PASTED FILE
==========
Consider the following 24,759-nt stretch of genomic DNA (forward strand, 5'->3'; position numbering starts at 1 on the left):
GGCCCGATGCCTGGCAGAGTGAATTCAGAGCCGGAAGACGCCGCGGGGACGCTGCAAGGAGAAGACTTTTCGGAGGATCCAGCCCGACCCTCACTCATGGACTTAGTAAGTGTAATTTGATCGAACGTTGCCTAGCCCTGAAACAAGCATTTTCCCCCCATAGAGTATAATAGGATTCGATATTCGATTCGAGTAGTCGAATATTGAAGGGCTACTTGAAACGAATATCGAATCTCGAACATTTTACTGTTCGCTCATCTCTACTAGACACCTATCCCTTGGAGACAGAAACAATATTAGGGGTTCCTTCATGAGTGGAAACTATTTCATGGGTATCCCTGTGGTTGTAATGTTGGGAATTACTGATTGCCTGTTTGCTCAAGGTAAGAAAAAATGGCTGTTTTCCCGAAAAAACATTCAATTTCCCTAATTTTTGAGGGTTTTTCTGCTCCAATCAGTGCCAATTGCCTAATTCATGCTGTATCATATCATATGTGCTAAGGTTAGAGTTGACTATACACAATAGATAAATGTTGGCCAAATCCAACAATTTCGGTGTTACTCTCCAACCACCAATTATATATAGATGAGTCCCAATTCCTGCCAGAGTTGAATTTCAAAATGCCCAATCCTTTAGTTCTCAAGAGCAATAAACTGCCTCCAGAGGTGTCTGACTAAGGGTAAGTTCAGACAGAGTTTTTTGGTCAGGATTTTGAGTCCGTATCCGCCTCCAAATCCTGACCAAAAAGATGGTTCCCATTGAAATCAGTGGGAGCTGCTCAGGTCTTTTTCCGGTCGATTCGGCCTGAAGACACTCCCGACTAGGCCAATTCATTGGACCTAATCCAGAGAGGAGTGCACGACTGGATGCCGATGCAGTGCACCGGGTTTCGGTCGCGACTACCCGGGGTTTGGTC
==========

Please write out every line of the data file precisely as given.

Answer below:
Consider the following 24,759-nt stretch of genomic DNA (forward strand, 5'->3'; position numbering starts at 1 on the left):
GGCCCGATGCCTGGCAGAGTGAATTCAGAGCCGGAAGACGCCGCGGGGACGCTGCAAGGAGAAGACTTTTCGGAGGATCCAGCCCGACCCTCACTCATGGACTTAGTAAGTGTAATTTGATCGAACGTTGCCTAGCCCTGAAACAAGCATTTTCCCCCCATAGAGTATAATAGGATTCGATATTCGATTCGAGTAGTCGAATATTGAAGGGCTACTTGAAACGAATATCGAATCTCGAACATTTTACTGTTCGCTCATCTCTACTAGACACCTATCCCTTGGAGACAGAAACAATATTAGGGGTTCCTTCATGAGTGGAAACTATTTCATGGGTATCCCTGTGGTTGTAATGTTGGGAATTACTGATTGCCTGTTTGCTCAAGGTAAGAAAAAATGGCTGTTTTCCCGAAAAAACATTCAATTTCCCTAATTTTTGAGGGTTTTTCTGCTCCAATCAGTGCCAATTGCCTAATTCATGCTGTATCATATCATATGTGCTAAGGTTAGAGTTGACTATACACAATAGATAAATGTTGGCCAAATCCAACAATTTCGGTGTTACTCTCCAACCACCAATTATATATAGATGAGTCCCAATTCCTGCCAGAGTTGAATTTCAAAATGCCCAATCCTTTAGTTCTCAAGAGCAATAAACTGCCTCCAGAGGTGTCTGACTAAGGGTAAGTTCAGACAGAGTTTTTTGGTCAGGATTTTGAGTCCGTATCCGCCTCCAAATCCTGACCAAAAAGATGGTTCCCATTGAAATCAGTGGGAGCTGCTCAGGTCTTTTTCCGGTCGATTCGGCCTGAAGACACTCCCGACTAGGCCAATTCATTGGACCTAATCCAGAGAGGAGTGCACGACTGGATGCCGATGCAGTGCACCGGGTTTCGGTCGCGACTACCCGGGGTTTGGTC